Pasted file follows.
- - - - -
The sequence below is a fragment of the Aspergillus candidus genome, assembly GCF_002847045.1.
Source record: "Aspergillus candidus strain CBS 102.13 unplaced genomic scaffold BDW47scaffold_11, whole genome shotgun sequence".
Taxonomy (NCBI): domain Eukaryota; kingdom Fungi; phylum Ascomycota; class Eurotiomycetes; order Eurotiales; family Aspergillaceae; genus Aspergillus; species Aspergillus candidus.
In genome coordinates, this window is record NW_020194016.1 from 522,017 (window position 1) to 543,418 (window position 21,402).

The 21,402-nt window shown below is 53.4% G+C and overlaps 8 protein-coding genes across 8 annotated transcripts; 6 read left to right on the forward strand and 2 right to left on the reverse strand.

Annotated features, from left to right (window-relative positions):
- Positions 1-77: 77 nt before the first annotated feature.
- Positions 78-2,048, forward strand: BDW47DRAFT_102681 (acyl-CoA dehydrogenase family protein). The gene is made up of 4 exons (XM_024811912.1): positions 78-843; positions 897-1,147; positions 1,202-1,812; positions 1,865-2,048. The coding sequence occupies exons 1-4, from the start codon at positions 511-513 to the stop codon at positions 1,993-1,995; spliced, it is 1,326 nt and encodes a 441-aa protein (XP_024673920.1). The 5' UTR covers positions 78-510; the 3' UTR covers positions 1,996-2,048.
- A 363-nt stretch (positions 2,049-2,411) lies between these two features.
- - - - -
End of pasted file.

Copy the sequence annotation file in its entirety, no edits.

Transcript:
The sequence below is a fragment of the Aspergillus candidus genome, assembly GCF_002847045.1.
Source record: "Aspergillus candidus strain CBS 102.13 unplaced genomic scaffold BDW47scaffold_11, whole genome shotgun sequence".
Taxonomy (NCBI): domain Eukaryota; kingdom Fungi; phylum Ascomycota; class Eurotiomycetes; order Eurotiales; family Aspergillaceae; genus Aspergillus; species Aspergillus candidus.
In genome coordinates, this window is record NW_020194016.1 from 522,017 (window position 1) to 543,418 (window position 21,402).

The 21,402-nt window shown below is 53.4% G+C and overlaps 8 protein-coding genes across 8 annotated transcripts; 6 read left to right on the forward strand and 2 right to left on the reverse strand.

Annotated features, from left to right (window-relative positions):
- Positions 1-77: 77 nt before the first annotated feature.
- Positions 78-2,048, forward strand: BDW47DRAFT_102681 (acyl-CoA dehydrogenase family protein). The gene is made up of 4 exons (XM_024811912.1): positions 78-843; positions 897-1,147; positions 1,202-1,812; positions 1,865-2,048. The coding sequence occupies exons 1-4, from the start codon at positions 511-513 to the stop codon at positions 1,993-1,995; spliced, it is 1,326 nt and encodes a 441-aa protein (XP_024673920.1). The 5' UTR covers positions 78-510; the 3' UTR covers positions 1,996-2,048.
- A 363-nt stretch (positions 2,049-2,411) lies between these two features.